The next three songs are decent, but nothing special.  The second side of this album was a complete snoozefest.  Thank god I had coffee with me while I was driving and listening to this, because it instantly made me tired.  It was twenty minutes of bizarre lullabies that ran together and were frankly awful.

This album peaked after two songs, and I really expected better.

#263 – Tracy Chapman – Tracy Chapman


The sole list appearance from Tracy Chapman is her debut album.  The 1988 release was produced by David Kershenbaum, after several producers turned the album down.  The album reached #1 on the US Billboard 200, as well as topping charts in Austria, Denmark, Switzerland, New Zealand, and the United Kingdom.


Since I own this on vinyl and listen to it about once a week, this one wasn’t tough to find time for on my calendar. This album is truly brilliant.  Tracy Chapman was discovered at a coffeehouse where she performed at Tufts, after a protest organizer was told she’d be a great performer for an upcoming anti-apartheid rally he was planning.  His father happened to be executive producer Brian Koppelman with Elektra records, and Tracy thought he was full of it. She did not take Koppelmen’s offers to help her record an album seriously until he had attended many of her shows.  ‘Talking bout a Revolution’ had been recorded and played on a Tufts radio station but the rest was recorded for the first time when she was signed.

The first track ‘Talking bout a Revolution’ is one of my favorite two Tracy Chapman songs of all-time. Never has it resonated with me more than in these current times, but I’ve always been head over heels for this song (I also love the song ‘Head Over Heels’ by Alanis Morrissette, which appears on the biggest scorn of this whole list, ‘Jagged Little Pill’). If you’re wondering what song was most popular in radio play in Tunisia during the 2011 Tunisian Revolution, this is it.  It was also frequently played before speeches during the campaign of a popular democratic candidate from Vermont who supported Hillary Clinton when he did not win the Democratic nomination. It’s pure, it’s inspiring, and it’s to the  point. A beautiful song.

Don’t you know
They’re talkin’ ’bout a revolution
It sounds like a whisper
Don’t you know
They’re talkin’ about a revolution
It sounds like a whisper
While they’re standing in the welfare lines
Crying at the doorsteps of those armies of salvation
Wasting time in the unemployment lines
Sitting around waiting for a promotion
Don’t you know
They’re talkin’ ’bout a revolution
It sounds like a whisper
Poor people gonna rise up
And get their share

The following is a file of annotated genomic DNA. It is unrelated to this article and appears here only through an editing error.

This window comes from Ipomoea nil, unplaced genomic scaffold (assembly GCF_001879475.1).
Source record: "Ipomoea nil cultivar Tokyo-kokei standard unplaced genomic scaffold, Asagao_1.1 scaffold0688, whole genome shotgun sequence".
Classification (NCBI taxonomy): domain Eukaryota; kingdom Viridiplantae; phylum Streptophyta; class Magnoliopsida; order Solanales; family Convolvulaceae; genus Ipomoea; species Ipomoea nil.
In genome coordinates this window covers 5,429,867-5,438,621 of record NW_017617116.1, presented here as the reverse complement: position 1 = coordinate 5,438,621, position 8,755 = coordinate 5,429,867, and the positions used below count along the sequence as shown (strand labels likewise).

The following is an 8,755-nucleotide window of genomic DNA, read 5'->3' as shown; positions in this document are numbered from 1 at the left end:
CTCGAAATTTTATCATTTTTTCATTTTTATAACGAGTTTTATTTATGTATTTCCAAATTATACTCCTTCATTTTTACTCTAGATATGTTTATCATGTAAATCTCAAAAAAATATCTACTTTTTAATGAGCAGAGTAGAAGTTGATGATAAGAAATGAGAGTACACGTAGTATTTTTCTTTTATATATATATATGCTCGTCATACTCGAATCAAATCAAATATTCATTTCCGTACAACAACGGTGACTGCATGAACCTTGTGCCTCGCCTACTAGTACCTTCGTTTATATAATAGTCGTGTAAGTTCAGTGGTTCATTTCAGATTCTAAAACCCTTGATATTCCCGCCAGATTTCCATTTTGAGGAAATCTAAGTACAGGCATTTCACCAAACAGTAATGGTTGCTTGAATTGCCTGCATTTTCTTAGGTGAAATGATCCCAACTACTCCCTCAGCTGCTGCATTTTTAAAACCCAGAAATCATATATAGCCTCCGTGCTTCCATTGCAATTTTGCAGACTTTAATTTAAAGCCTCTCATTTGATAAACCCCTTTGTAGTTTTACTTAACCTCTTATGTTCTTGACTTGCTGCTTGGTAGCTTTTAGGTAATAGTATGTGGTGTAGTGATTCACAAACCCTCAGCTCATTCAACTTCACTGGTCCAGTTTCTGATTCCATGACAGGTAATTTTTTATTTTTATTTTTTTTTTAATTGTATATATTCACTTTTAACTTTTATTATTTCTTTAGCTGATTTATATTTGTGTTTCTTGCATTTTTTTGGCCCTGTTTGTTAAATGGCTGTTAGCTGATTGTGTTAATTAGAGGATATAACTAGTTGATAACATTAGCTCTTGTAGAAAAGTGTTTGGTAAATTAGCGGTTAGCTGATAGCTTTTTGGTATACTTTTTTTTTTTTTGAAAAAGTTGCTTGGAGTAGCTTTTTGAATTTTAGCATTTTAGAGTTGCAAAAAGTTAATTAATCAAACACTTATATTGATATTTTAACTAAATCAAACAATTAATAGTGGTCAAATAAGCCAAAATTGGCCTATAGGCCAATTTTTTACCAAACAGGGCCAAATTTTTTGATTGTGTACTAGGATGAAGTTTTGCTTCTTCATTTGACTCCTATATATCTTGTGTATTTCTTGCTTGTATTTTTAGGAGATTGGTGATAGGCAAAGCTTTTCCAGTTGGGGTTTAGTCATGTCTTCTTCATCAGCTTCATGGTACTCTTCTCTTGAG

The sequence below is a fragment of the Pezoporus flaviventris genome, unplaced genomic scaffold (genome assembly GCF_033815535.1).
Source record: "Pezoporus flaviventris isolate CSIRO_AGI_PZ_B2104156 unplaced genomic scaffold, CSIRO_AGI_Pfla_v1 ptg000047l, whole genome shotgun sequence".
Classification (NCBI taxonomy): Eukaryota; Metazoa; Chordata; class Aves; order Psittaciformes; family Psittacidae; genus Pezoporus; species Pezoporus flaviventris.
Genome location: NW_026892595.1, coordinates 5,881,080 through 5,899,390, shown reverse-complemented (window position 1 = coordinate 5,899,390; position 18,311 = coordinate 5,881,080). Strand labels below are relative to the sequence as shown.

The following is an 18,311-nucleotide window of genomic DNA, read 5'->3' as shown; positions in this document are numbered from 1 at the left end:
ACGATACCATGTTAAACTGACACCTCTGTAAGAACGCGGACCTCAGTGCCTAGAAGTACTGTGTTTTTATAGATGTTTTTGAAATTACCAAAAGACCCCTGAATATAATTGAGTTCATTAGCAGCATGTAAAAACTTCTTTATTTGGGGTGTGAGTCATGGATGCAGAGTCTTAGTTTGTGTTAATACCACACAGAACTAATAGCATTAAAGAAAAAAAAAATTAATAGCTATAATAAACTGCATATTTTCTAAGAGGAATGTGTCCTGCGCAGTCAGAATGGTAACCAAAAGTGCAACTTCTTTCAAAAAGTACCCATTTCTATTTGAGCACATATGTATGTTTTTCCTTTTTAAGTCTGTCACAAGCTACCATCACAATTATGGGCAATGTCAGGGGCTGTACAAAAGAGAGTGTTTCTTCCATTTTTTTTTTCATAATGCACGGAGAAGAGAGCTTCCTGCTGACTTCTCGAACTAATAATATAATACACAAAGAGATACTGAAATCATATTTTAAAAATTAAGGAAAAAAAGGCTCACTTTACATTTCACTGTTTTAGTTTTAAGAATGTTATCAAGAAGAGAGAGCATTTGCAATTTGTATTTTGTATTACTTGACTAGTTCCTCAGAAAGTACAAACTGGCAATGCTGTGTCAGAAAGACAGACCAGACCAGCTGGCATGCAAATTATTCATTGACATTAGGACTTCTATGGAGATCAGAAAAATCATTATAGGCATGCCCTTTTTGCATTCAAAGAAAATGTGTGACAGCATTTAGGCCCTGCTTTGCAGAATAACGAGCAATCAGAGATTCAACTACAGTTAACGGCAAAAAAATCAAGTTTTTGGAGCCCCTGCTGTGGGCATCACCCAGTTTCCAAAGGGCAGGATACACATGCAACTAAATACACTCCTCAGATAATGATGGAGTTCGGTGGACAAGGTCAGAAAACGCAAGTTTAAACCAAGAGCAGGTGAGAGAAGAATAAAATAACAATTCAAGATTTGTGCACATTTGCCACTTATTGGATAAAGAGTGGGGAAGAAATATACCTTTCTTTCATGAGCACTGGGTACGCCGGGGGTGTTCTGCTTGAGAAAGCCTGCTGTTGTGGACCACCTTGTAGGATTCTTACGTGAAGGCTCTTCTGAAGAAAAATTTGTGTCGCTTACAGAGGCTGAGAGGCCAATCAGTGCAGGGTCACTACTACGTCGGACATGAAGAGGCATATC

Poor people gonna rise up
And take what’s theirs
Don’t you know
You better run, run, run, run, run, run, run, run, run, run, run, run
Oh I said you better
Run, run, run, run, run, run, run, run, run, run, run, run

My other favorite song on this album (Yes, I obviously love ‘Fast Car’ too) is ‘Baby Can I Hold You.’  On the rare occasion that I don’t just listen to this album straight through and I’m just going to listen to one TC song real quick, it’s frequently this one. It’s a brilliant song about the key ingredient to any successful relationship, communication.

If you want to have your mind absolutely blown, listen to this duet she performed with freaking Pavarotti:

Is all that you can’t say 
Years gone by and still 
Words don’t come easily 
Like sorry like sorry
Forgive me
Is all that you can’t say 
Years gone by and still 
Words don’t come easily 
Like forgive me forgive me
But you can say baby 
Baby can I hold you tonight 
Maybe if I told you the right words 
At the right time you’d be mine
I love you 
Is all that you can’t say 
Years gone by and still
Words don’t come easily 
Like I love you I love you
But you can say baby 
Baby can I hold you tonight 
Maybe if I told you the right words 
Ooh, at the right time you’d be mine
Baby can I hold you tonight 
Maybe if I told you the right words 
Ooh, at the right time you’d be mine
You’d be mine
You’d be mine

It’s political. It talks about some serious issues, like poverty, racism, and domestic violence. It’s about love. It’s a window into someone’s diary. Considering it’s almost exclusively one voice and an acoustic guitar, it’s remarkable.  I’d love this one for a top 100 spot, but glad it made it on here at all given some of the glaring omissions from this era/gender/genre.



I had never listened to Tracy Chapman beyond her radio presence.  She has a very distinct voice, and the combination of her voice and excellent lyrics is pretty powerful.

“Fast Car” is an excellent track.  It tells the story of a poor woman trying to hitch a ride to anywhere to escape poverty.  This song still gets radio airtime on a variety of formats.  It is that kind of song, it fits into several genres, and the lyrics are pretty timeless.

You got a fast car
I want a ticket to anywhere
Maybe we make a deal
Maybe together we can get somewhere
Any place is better
Starting from zero got nothing to lose
Maybe we’ll make something
Me myself I got nothing to prove

You got a fast car
I got a plan to get us out of here
I been working at the convenience store
Managed to save just a little bit of money
Won’t have to drive too far
Just ‘cross the border and into the city
You and I can both get jobs
And finally see what it means to be living

See my old man’s got a problem
He live with the bottle that’s the way it is
He says his body’s too old for working
His body’s too young to look like his
My mama went off and left him
She wanted more from life than he could give
I said somebody’s got to take care of him
So I quit school and that’s what I did

You got a fast car
Is it fast enough so we can fly away?
We gotta make a decision
Leave tonight or live and die this way

So remember when we were driving driving in your car
Speed so fast I felt like I was drunk
City lights lay out before us
And your arm felt nice wrapped ’round my shoulder
And I had a feeling that I belonged
I had a feeling I could be someone, be someone, be someone

One of my favorite tracks that I had not heard before was “If Not Now.”  There is nothing ground breaking here, but I enjoyed the song.  It is about not procrastinating when it comes to love.  I’m going to try to apply the advice in this song to completing these posts.